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Free Content Integrating postural and vestibular dimensions to depict impairment in moderate‐to‐severe obstructive sleep apnea syndrome patients

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Vestibular dysfunction was linked to moderate‐to‐severe obstructive sleep apnea syndrome (OSAS) patients in literature. However, due to a lack of knowledge among valid and recent implementations conceived to study postural control on static posturography (SP) and vestibulo‐ocular reflex (VOR) gain under physiological conditions (video Head Impulse Test; vHIT), the aim of this work was to integrate (i) VOR changes via vHIT implementation, (ii) postural arrangement by studying both classical parameters and frequency spectra (PS) and (iii) correlation between these findings, polygraphic (PG) and subjective scores along Dizziness Handicap Inventory (DHI) and Epworth Sleepiness Scale (ESS). Thus, 32 moderate‐to‐severe OSAS patients and 32 healthy subjects – studied by using PG, DHI and ESS – underwent vHIT and SP posturographic assessment. Analysis of variance was performed to disclose between‐group effects and correlation analysis was implemented between otoneurological, PG, DHI and ESS values. OSAS group demonstrated a significant decay of VOR gain and an increase in both frequency spectra PS values, especially within the low‐frequency interval, and in classical posturographic SP parameters. Further, positive and negative correlations between mean SaO2 and gain and low frequency interval spectra PS were found, respectively. Strengthening previous hypothesis related to brainstem chronic hypoxemia phenomena affecting vestibular network, implementation of these data could generate future attentions (i) for screening under physiological conditions postural and vestibular detriments in OSAS subjects, especially exposed at risk settings, and (ii) among PG parameters, such as mean SaO2, to propose further reliable tools in monitoring postural and vestibular decay in these patients demonstrating PG parameters detriments.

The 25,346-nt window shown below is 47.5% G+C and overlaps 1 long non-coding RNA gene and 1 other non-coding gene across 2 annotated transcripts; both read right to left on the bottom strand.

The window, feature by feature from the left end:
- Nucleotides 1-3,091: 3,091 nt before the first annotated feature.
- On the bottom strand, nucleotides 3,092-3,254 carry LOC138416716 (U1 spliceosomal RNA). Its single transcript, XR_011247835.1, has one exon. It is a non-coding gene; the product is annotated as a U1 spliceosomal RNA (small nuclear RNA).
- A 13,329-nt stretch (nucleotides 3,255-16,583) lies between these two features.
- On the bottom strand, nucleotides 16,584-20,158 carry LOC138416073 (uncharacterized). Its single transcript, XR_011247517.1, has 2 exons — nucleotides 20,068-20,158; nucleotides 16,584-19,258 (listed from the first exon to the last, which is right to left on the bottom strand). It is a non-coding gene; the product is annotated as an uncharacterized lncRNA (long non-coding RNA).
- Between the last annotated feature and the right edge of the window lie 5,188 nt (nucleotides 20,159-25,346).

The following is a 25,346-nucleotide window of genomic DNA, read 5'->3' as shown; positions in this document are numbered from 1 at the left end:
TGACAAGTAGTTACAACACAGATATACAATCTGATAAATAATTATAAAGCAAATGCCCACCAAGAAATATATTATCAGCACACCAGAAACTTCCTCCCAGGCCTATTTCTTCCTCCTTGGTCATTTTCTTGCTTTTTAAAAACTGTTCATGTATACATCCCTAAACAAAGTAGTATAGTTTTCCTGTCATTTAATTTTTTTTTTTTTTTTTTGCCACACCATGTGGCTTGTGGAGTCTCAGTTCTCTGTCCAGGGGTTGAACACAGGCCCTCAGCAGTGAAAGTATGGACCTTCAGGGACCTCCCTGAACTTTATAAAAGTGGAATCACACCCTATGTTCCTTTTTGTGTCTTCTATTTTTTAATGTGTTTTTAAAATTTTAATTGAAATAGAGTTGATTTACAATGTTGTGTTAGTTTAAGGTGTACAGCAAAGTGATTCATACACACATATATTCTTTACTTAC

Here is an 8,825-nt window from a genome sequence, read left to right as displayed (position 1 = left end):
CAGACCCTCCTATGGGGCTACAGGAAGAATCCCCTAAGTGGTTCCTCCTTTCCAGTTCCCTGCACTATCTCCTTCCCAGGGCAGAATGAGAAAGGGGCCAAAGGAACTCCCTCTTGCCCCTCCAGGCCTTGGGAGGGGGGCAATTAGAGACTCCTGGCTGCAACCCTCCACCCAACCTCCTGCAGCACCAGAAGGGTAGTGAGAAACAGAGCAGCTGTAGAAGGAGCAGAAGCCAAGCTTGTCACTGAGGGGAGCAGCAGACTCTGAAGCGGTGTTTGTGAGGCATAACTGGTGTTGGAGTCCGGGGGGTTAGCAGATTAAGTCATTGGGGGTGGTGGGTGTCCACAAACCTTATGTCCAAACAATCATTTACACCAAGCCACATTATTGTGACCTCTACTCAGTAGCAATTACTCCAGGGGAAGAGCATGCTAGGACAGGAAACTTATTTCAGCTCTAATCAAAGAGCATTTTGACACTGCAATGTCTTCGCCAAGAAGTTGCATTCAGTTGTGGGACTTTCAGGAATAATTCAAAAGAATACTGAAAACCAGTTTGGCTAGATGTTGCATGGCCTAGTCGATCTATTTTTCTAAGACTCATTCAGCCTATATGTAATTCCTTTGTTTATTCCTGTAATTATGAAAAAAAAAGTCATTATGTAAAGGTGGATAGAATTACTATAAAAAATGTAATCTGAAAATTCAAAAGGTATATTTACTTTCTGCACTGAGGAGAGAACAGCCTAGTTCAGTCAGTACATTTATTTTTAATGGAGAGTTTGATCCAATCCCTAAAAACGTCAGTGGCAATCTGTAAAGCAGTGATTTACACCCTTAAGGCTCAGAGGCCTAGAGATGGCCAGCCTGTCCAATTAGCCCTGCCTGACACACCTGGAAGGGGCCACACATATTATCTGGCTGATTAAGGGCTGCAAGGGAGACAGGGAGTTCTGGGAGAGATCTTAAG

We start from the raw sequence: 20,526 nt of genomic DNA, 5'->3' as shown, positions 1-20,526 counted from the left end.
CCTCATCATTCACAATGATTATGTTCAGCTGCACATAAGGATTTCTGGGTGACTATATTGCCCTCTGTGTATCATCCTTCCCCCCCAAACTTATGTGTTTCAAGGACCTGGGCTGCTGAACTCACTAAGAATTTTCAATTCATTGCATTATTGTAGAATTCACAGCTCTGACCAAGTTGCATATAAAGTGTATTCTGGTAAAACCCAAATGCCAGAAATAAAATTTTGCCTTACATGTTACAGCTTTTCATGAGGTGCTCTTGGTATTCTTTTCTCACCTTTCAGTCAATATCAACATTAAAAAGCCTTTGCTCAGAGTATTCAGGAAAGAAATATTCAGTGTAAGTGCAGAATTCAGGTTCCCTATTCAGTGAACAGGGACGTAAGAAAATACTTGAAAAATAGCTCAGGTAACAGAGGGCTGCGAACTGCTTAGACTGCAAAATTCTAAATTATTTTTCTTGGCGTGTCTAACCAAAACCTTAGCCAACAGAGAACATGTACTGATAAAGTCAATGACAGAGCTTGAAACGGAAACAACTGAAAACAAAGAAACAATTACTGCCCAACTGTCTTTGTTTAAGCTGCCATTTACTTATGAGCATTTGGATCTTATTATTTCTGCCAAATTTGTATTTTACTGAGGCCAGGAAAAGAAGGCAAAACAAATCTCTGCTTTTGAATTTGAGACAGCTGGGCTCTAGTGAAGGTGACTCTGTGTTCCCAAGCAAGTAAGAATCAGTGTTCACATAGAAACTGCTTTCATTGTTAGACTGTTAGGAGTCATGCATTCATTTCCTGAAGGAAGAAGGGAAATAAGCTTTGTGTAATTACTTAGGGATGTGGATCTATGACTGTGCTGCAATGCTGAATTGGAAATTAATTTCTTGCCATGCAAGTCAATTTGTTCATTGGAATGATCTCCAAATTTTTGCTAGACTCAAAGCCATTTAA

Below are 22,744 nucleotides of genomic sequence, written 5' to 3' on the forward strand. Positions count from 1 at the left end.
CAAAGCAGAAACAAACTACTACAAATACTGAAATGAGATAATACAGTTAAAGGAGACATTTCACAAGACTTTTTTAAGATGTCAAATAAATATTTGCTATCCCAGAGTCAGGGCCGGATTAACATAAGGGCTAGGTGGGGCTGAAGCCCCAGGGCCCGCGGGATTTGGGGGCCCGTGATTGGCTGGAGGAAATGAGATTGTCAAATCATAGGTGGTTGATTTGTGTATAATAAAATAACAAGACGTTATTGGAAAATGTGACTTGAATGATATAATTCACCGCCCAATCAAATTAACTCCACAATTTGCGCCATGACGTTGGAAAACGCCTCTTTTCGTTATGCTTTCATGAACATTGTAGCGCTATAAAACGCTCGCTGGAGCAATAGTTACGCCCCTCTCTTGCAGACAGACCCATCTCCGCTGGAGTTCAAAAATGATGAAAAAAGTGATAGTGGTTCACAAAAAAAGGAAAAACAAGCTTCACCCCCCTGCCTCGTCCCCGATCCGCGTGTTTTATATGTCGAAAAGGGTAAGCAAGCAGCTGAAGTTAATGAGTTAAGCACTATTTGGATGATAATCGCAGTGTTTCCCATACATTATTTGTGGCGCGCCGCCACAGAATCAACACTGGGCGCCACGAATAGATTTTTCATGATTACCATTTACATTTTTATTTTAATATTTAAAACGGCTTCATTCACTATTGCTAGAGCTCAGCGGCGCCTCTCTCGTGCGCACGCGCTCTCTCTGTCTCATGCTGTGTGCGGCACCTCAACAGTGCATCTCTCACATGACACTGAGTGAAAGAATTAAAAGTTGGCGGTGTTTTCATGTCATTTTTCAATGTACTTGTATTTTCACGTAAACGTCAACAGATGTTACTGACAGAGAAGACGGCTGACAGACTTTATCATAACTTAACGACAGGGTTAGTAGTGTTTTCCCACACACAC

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Keywords: balance; labyrinthine dysfunction; otoneurological disorder; oxygen reduction; stabilometry; unsteadiness

Document Type: Research Article

Publication date: August 1, 2017

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